None of the accusations that paint China as a "threat" to the U.S. have ever been proven or even made sense, as they are largely, if not solely, based on subjective or cherry-picked information.

The U.S. accused China of hacking into U.S. companies' computers, but when asked for evidence, government officials, including former President Barack Obama, refused on "national security" grounds. But he did not elaborate on why releasing proof of Chinese cyber or any other form of spying would risk U.S. national security.

Still, incredible as claiming China as the U.S.'s "biggest enemy" is, many Americans actually believe the rhetorical nonsense. The question is why, particularly when the overwhelming majority of the Americans who have a negative view of China have never been to the country or know anything about it.

To answer that question, one needs to know who owns the media. Mainstream U.S. media, for the most part, is owned by a few powerful people or organizations. For example, the anti-China news mogul Rupert Murdoch owns Fox News, the Wall Street Journal and other publications in the U.S., UK and Australia. In fact, six corporations, among them weapons production enterprises, control 90 percent of America's media. To that end, the news outlets disseminate information to shape public opinion in supporting their owners' interests.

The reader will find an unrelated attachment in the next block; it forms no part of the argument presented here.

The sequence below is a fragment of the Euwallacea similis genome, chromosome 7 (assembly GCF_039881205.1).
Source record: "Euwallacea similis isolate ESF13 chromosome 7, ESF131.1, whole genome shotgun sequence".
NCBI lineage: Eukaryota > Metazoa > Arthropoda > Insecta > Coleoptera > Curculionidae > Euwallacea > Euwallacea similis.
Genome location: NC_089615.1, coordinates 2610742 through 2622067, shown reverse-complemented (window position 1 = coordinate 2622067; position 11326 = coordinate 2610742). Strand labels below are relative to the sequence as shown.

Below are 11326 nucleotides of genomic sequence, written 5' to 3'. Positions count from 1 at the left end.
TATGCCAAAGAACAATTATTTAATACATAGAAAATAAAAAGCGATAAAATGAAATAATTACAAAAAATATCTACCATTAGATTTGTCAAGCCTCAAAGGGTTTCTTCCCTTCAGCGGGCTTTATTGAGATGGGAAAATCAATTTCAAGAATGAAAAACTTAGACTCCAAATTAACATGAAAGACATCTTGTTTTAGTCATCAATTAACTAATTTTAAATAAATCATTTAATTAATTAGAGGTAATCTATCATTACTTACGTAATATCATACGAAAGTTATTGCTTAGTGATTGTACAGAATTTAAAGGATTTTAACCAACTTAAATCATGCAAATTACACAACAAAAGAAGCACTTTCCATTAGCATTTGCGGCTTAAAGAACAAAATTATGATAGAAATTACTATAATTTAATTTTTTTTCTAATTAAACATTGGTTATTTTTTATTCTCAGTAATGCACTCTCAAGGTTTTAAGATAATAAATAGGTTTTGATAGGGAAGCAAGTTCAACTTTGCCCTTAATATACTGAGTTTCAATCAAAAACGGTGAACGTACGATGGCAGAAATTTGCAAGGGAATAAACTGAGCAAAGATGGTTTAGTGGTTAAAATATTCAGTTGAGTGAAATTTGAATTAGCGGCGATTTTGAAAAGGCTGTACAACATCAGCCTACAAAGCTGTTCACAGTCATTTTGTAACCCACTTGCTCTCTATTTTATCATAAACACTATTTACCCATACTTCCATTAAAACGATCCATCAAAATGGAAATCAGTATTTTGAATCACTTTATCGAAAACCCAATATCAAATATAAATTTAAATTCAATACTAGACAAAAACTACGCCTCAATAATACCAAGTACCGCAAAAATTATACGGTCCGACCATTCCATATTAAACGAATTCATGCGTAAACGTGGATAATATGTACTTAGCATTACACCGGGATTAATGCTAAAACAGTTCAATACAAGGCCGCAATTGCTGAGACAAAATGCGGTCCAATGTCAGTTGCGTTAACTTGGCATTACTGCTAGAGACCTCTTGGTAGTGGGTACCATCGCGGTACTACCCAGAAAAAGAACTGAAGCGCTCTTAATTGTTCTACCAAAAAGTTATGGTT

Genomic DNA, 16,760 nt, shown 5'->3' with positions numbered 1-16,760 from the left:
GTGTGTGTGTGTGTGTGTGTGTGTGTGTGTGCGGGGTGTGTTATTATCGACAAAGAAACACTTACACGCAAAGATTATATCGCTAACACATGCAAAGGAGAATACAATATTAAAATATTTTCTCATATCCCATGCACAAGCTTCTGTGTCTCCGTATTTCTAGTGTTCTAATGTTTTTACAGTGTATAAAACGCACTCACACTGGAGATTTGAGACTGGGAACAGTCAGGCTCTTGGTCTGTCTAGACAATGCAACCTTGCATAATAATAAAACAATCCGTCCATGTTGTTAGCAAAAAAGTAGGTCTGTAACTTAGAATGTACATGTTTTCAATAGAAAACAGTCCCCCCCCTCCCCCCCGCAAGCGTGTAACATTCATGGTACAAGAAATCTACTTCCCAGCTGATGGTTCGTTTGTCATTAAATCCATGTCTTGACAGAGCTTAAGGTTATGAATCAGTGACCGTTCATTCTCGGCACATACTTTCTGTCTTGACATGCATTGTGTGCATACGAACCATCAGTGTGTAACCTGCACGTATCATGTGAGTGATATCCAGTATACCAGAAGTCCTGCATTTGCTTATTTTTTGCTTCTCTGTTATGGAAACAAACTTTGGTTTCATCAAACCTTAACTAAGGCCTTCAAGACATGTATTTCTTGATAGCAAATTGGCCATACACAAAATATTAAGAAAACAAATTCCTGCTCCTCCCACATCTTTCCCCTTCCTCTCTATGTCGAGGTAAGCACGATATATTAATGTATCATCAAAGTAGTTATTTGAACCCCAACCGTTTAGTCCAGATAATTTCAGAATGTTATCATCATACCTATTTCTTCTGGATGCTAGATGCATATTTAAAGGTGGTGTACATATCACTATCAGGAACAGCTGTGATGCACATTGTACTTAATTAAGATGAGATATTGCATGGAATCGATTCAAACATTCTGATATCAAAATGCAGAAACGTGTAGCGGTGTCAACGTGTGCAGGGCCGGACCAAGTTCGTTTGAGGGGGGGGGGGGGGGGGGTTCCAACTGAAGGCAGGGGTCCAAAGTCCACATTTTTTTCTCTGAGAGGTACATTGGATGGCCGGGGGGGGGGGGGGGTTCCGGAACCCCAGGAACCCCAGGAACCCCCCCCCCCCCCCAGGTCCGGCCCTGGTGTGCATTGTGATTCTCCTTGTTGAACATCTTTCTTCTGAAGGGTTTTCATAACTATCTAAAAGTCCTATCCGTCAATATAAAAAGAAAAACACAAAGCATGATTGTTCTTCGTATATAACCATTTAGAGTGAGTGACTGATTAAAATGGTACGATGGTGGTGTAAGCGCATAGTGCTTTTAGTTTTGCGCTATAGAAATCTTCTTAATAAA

U.S. Secretary of State Mike Pompeo speaks during a press briefing in Washington, D.C., U.S., March 5, 2020. /Xinhua

U.S. Secretary of State Mike Pompeo speaks during a press briefing in Washington, D.C., U.S., March 5, 2020. /Xinhua

The conservative Fox News constantly spreads sensationalized news about China to advance its owner's interests and shape public opinion. Joseph Pulitzer, the "father of yellow journalism," observed that "gossip or subjective news" attracts readers, increasing audience and revenue.

The corporate-owned liberal New York Times pushed similar anti-China news, probably because the U.S. needed an "enemy" to justify a huge defense budget and sustain economic growth. After the collapse of the Soviet Union, the U.S. cut defense spending but the result was recessions hitting defense-dependent states such as California, Texas and others. China became America's ideal "enemy" because it is led by the Communist Party, and its "economy" is growing fast, affording it to build a formidable military. Getting the government to buy more arms enhanced the financial viability of corporations that owned The New York Times and increased the newspaper's readership.